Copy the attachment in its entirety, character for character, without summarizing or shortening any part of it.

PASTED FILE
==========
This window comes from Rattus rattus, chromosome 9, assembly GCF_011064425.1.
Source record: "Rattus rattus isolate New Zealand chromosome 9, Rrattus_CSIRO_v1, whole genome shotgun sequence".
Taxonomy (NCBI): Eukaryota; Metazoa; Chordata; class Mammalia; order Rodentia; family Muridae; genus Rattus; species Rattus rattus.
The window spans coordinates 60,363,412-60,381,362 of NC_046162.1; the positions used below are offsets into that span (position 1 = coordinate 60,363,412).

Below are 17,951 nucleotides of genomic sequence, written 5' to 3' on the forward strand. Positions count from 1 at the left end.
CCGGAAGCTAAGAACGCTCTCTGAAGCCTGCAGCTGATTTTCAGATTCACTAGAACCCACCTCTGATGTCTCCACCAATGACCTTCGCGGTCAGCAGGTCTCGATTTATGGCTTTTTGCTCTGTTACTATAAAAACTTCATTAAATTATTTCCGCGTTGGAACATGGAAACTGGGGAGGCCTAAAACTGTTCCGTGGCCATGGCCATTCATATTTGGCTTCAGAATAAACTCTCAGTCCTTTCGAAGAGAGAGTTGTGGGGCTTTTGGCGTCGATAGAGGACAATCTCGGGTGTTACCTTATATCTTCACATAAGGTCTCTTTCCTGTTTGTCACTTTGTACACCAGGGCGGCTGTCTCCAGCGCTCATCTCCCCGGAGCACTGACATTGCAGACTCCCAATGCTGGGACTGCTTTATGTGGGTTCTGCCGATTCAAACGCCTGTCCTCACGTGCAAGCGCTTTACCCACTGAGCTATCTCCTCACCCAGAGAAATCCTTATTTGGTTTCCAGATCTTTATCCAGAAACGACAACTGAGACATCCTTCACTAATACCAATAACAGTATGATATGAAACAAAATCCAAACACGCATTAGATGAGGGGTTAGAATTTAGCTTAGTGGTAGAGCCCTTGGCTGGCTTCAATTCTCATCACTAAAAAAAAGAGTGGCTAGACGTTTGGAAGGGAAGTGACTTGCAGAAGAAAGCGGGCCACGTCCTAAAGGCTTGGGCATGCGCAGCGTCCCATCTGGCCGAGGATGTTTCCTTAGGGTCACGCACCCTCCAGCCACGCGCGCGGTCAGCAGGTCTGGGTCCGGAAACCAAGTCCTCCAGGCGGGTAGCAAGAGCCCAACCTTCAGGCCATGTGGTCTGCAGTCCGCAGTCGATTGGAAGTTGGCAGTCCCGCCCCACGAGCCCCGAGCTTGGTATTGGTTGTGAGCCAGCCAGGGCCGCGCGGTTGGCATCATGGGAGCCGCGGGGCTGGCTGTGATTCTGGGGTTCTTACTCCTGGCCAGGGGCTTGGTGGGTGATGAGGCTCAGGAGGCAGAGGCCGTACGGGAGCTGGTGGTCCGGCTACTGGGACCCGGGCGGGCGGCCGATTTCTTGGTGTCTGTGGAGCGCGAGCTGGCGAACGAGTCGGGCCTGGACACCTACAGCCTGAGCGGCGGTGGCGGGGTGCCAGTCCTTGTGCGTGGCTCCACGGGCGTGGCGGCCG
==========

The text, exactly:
This window comes from Rattus rattus, chromosome 9, assembly GCF_011064425.1.
Source record: "Rattus rattus isolate New Zealand chromosome 9, Rrattus_CSIRO_v1, whole genome shotgun sequence".
Taxonomy (NCBI): Eukaryota; Metazoa; Chordata; class Mammalia; order Rodentia; family Muridae; genus Rattus; species Rattus rattus.
The window spans coordinates 60,363,412-60,381,362 of NC_046162.1; the positions used below are offsets into that span (position 1 = coordinate 60,363,412).

Below are 17,951 nucleotides of genomic sequence, written 5' to 3' on the forward strand. Positions count from 1 at the left end.
CCGGAAGCTAAGAACGCTCTCTGAAGCCTGCAGCTGATTTTCAGATTCACTAGAACCCACCTCTGATGTCTCCACCAATGACCTTCGCGGTCAGCAGGTCTCGATTTATGGCTTTTTGCTCTGTTACTATAAAAACTTCATTAAATTATTTCCGCGTTGGAACATGGAAACTGGGGAGGCCTAAAACTGTTCCGTGGCCATGGCCATTCATATTTGGCTTCAGAATAAACTCTCAGTCCTTTCGAAGAGAGAGTTGTGGGGCTTTTGGCGTCGATAGAGGACAATCTCGGGTGTTACCTTATATCTTCACATAAGGTCTCTTTCCTGTTTGTCACTTTGTACACCAGGGCGGCTGTCTCCAGCGCTCATCTCCCCGGAGCACTGACATTGCAGACTCCCAATGCTGGGACTGCTTTATGTGGGTTCTGCCGATTCAAACGCCTGTCCTCACGTGCAAGCGCTTTACCCACTGAGCTATCTCCTCACCCAGAGAAATCCTTATTTGGTTTCCAGATCTTTATCCAGAAACGACAACTGAGACATCCTTCACTAATACCAATAACAGTATGATATGAAACAAAATCCAAACACGCATTAGATGAGGGGTTAGAATTTAGCTTAGTGGTAGAGCCCTTGGCTGGCTTCAATTCTCATCACTAAAAAAAAGAGTGGCTAGACGTTTGGAAGGGAAGTGACTTGCAGAAGAAAGCGGGCCACGTCCTAAAGGCTTGGGCATGCGCAGCGTCCCATCTGGCCGAGGATGTTTCCTTAGGGTCACGCACCCTCCAGCCACGCGCGCGGTCAGCAGGTCTGGGTCCGGAAACCAAGTCCTCCAGGCGGGTAGCAAGAGCCCAACCTTCAGGCCATGTGGTCTGCAGTCCGCAGTCGATTGGAAGTTGGCAGTCCCGCCCCACGAGCCCCGAGCTTGGTATTGGTTGTGAGCCAGCCAGGGCCGCGCGGTTGGCATCATGGGAGCCGCGGGGCTGGCTGTGATTCTGGGGTTCTTACTCCTGGCCAGGGGCTTGGTGGGTGATGAGGCTCAGGAGGCAGAGGCCGTACGGGAGCTGGTGGTCCGGCTACTGGGACCCGGGCGGGCGGCCGATTTCTTGGTGTCTGTGGAGCGCGAGCTGGCGAACGAGTCGGGCCTGGACACCTACAGCCTGAGCGGCGGTGGCGGGGTGCCAGTCCTTGTGCGTGGCTCCACGGGCGTGGCGGCCG